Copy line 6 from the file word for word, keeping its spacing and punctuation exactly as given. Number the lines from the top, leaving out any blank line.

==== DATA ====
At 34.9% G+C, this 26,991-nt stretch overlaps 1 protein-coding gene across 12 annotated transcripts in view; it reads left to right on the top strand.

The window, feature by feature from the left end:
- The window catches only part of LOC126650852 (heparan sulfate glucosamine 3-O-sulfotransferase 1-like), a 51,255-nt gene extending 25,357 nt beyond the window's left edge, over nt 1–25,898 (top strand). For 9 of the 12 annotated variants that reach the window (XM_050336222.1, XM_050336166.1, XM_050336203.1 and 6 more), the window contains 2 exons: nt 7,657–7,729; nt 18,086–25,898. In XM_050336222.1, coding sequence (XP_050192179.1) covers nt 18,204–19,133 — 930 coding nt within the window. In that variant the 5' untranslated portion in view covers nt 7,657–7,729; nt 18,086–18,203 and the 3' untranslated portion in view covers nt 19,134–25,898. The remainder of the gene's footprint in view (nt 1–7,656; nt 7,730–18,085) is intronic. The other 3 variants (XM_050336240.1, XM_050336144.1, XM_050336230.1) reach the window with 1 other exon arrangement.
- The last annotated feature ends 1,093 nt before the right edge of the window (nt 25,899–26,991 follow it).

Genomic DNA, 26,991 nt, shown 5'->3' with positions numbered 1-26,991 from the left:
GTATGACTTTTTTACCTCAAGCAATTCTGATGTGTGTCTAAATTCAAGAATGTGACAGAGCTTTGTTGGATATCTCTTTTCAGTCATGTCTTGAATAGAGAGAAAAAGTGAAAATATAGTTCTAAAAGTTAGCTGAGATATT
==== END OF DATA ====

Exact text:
GTATGACTTTTTTACCTCAAGCAATTCTGATGTGTGTCTAAATTCAAGAATGTGACAGAGCTTTGTTGGATATCTCTTTTCAGTCATGTCTTGAATAGAGAGAAAAAGTGAAAATATAGTTCTAAAAGTTAGCTGAGATATT